Physics teacher, Scott Jones, also gave an abbreviated version of his TEDx talk –  Where are all the Aliens? – addressing the ongoing question of life in our Galaxy. With 100,000 light years in size and over 100 billion stars, why have we not seen other civilisations out there in the Milky Way Galaxy? Scott examined some of the best ideas concerning the topic and finished with a brief discussion about the need for humanity to take full control of our world and its environment to ensure the future for our children and enable us to one day explore the galaxy.

Middle School Science teachers took over both libraries with practical demonstrations of the physics of air pressure and friction, encouraging students to construct air-powered cars from cardboard and balloons, and then test these experimental models against one another on the racetrack.

As the week came to an end, students from Years 5-8 competed for prizes in exciting year-level-specific Kahoot quizzes, designed and created by Science staff to challenge the students’ scientific knowledge about topics ranging from Chemistry to Astronomy to Biology.

We love partnering with all departments, but Science Week holds a special place on our calendar each year.

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2017 TEDxYouth@BGS

Last Friday, 200 students and guests enjoyed the culmination of months of planning and hard work when they attended our second TEDxYouth@BGS, held in the Forum.  TEDx is a worldwide program, consisting of locally organised TED events where local speakers can showcase their ideas and inspiring stories, and we were very proud that two of our staff members – Scott Jones, Physics Teacher and Rick Pendleton, Swimming Coach – and three of our Year 12 students – Ashmit Vyas, Sam Souyave-Murphy and Edmond Chang – were all willing to share their ideas with a global audience.

Our event represented an outstanding achievement, not only by the speakers, but also by the team of students who worked tirelessly in the background to organise the speakers, the performers, the program, the website, the ticketing, the marketing, the parking, the catering, the AV, the recording, the photography and the overall smooth running of the event on the day.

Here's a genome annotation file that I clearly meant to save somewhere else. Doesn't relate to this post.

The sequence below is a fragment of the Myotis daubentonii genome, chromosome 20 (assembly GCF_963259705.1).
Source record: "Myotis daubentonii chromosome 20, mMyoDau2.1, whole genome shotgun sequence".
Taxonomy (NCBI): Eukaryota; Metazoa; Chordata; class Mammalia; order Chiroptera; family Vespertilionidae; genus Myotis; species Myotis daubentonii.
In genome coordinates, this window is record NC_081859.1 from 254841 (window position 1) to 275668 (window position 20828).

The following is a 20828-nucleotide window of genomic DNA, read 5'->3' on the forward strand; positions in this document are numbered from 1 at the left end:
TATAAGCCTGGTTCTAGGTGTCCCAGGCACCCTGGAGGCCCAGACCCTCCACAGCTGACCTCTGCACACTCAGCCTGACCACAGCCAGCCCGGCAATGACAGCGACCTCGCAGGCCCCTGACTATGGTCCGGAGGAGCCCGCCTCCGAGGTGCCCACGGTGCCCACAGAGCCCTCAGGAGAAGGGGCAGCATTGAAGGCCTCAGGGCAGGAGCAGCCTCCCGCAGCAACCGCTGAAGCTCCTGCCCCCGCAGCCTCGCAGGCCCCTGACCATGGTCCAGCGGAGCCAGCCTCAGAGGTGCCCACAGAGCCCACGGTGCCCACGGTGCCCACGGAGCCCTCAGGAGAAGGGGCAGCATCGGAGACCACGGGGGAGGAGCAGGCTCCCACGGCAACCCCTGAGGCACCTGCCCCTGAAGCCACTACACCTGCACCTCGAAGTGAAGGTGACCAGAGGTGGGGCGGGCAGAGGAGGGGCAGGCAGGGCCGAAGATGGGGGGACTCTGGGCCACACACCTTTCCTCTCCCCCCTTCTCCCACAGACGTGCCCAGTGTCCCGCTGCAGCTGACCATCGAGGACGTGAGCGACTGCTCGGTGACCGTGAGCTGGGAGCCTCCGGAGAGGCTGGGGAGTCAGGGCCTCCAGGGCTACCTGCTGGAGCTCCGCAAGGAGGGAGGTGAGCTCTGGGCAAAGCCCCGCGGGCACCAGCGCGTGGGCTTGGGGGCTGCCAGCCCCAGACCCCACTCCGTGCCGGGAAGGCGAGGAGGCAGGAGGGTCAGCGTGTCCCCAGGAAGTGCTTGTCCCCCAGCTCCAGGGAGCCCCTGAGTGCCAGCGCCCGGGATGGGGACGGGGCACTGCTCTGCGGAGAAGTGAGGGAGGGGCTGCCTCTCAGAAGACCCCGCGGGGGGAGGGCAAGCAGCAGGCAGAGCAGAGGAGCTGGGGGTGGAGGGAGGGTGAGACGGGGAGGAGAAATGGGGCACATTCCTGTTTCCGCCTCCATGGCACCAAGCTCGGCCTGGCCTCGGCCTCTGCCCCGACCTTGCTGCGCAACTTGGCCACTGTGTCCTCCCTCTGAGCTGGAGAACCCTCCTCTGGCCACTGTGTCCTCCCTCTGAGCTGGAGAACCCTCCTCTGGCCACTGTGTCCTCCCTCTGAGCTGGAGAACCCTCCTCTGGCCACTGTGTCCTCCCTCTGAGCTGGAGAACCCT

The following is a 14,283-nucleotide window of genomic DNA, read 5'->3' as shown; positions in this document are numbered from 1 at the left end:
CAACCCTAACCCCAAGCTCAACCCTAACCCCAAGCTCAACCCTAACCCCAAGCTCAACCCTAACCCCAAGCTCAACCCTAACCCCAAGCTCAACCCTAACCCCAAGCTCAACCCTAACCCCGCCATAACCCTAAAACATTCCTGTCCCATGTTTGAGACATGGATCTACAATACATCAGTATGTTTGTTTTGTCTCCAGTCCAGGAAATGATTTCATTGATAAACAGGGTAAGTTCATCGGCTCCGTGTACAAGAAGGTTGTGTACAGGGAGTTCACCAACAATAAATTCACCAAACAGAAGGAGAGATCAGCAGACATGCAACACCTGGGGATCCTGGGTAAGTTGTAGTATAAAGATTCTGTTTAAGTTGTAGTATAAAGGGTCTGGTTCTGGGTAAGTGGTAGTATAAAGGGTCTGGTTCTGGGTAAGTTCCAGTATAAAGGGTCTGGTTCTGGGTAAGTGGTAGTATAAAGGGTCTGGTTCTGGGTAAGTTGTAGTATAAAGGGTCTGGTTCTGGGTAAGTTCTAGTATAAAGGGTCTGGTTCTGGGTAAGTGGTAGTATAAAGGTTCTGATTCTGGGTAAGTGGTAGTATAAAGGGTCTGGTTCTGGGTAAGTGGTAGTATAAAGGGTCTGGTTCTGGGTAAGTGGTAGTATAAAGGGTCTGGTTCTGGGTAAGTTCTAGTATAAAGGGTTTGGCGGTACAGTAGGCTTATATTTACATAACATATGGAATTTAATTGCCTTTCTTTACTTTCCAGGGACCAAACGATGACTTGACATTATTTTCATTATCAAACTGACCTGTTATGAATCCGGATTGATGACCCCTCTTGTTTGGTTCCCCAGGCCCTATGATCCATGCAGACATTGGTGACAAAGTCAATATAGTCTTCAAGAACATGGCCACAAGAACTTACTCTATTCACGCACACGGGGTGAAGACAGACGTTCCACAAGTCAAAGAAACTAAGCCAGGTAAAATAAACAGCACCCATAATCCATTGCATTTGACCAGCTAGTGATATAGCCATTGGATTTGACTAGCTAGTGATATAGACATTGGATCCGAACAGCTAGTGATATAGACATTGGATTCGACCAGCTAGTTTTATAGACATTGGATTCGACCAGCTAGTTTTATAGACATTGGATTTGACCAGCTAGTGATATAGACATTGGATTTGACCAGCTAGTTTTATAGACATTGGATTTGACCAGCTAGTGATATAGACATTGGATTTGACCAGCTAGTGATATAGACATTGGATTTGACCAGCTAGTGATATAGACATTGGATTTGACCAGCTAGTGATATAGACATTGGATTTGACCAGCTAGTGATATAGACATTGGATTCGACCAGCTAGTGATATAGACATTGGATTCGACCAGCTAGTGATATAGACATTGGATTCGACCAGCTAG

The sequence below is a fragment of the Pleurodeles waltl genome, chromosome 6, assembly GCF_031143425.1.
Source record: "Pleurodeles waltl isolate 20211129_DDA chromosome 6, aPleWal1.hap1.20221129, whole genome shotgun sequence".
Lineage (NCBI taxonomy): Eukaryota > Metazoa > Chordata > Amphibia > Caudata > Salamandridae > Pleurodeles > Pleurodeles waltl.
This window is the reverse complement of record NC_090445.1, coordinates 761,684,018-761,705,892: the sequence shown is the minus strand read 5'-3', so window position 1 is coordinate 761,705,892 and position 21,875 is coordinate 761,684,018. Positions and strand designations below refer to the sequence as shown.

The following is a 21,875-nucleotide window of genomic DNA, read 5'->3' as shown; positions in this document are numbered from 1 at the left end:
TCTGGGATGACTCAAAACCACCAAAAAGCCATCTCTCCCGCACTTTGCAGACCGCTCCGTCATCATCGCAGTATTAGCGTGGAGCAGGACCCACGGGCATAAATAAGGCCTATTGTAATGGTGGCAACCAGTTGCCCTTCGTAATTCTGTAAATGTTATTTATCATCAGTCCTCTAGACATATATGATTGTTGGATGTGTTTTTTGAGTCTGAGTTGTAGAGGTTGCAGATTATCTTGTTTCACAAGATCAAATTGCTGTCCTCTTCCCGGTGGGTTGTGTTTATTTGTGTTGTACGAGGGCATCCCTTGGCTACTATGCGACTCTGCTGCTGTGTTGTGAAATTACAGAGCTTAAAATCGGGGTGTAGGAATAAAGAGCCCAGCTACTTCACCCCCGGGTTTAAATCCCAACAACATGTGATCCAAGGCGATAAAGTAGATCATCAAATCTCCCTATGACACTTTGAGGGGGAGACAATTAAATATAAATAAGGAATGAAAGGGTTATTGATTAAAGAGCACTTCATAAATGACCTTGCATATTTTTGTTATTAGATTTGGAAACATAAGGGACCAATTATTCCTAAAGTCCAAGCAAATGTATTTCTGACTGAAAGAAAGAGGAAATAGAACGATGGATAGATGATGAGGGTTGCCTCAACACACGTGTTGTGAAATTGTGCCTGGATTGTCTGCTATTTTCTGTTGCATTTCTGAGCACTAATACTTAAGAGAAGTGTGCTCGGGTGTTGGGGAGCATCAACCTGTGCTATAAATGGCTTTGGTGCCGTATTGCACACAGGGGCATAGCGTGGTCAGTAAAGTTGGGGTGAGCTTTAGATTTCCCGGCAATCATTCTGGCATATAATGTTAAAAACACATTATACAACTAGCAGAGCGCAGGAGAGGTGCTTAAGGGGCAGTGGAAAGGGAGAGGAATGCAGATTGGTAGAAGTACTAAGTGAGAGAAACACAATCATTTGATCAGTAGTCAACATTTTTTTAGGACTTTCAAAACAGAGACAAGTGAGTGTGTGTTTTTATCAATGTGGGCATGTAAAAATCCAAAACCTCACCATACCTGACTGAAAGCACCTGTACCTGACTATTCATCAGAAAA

We were also extremely fortunate to have the help of a speaker coach this year, Carl Lindgren, who has been involved in TEDx since its worldwide inception, and who generously gave up hours of his time to help create a wonderful event that Brisbane Grammar School can be proud of.

To access the website, click here:  https://www.tedxyouthbgs.com/

To access the photos, click here:  https://www.flickr.com/photos/142921424@N05/albums/72157684926852200/with/36287823202/


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Readers Cup 2017

In the final weeks of Term 2, two teams of BGS students competed in the Readers Cup Competition, organised by the Children’s Book Council of Australia, in the Brisbane Central Years 5 & 6 and Brisbane North Years 7 & 8 divisions.  Students from schools throughout the district competed in teams of four or five to answer questions on five different set books. This year these books included Mister Cassowary by Samantha Wheeler, My Life and other stuff I made up by Tristian Bancks, Sister Heart by Sally Morgan and The Bone Sparrow by Zara Fraillon.  Each year BGS hosts the Brisbane North Yrs 7 & 8 competition in our Lilley Centre Forum with 23 different schools throughout the district in attendance in 2017.  This event is a great celebration of books and reading and a great way of bringing schools together.

Both BGS teams received placings in the top 12 in their respective competitions, a fantastic result reflecting all their hard work. Students spent much of Term 2 reading their books, making up practice questions and attending lunchtime meetings, and must be commended on their excellent behaviour when representing BGS during the events.  Big congratulations also must be given to Norman Park State School and Brisbane State High School for winning their respective competitions.  We now look forward to next year, to discovering exciting new books, making new friends and working as a team in the Readers Cup Competition for 2018.